God opened doors, and, badass woman that I am - I walked right through them. My father thought it was "a shame" that I would give up on my nursing career. My boss laughed when I told her, because it was so different. Other nurses wavered between thinking I was nuts and being a little envious.
I was a badass librarian, too. I am a great story reader. I dressed up as story characters, and made up some of my own. Everyone's favorite was Captain Underpants. Maybe someday I'll share a picture. I was a great teacher. Kids loved the library. I ended my library career as a middle-school librarian in 2015. I was ready for my next, and current, career - alpaca farming.
In 2009 Jay and I stumbled into the alpaca world - that is a whole other story. We bought -on somewhat of a whim, which I never recommend - a pregnant alpaca. She had to stay on the farm where we bought her because of zoning at our house. In the alpaca world that isn't called boarding, it is agisting. Don't ask me why. We agisted our slowly growing herd until 2016. I was retired from the school system by then, and Jay retired from the army, and we moved to our current home. We have 15 alpacas with 4 on the way, 2 llamas, 2 pigs, 5 chickens, 4 cats (2 belong to Julia, who is living with us while she is in seminary), and the world's best farm dog.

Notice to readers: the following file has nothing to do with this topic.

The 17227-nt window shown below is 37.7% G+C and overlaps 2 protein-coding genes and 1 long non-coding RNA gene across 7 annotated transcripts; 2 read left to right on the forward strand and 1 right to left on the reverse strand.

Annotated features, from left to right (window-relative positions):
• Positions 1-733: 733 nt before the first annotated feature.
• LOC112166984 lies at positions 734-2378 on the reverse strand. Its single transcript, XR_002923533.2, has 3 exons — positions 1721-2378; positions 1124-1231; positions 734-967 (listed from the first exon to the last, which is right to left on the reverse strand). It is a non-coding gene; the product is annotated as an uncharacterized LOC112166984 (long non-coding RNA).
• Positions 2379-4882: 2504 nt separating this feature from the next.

That is the short-version of my life. On this blog I hope to share with you some of my badass struggles, particularly with church and faith. I've learned a lot, and discovered some gifts that I didn't know I had. I've also been disillusioned, and re-illusioned, and currently I am on the disillusioned spectrum with church again, but not with God. Not to say THAT disillusionment hasn't occurred, too, but God and I are good now, and I truly believe the strongest faith is one that has been challenged. I have some sermons, and children's messages to share - but you'll notice that nowhere in my biography does it say anything about theological training. Julia is the seminarian, not me. I have some poems, maybe some recipes - who knows? Lots of books to talk about, because I am a retired librarian after all.
I'm excited to start this journey, and I'm excited that you have come at least this far with me. Please keep travelling along!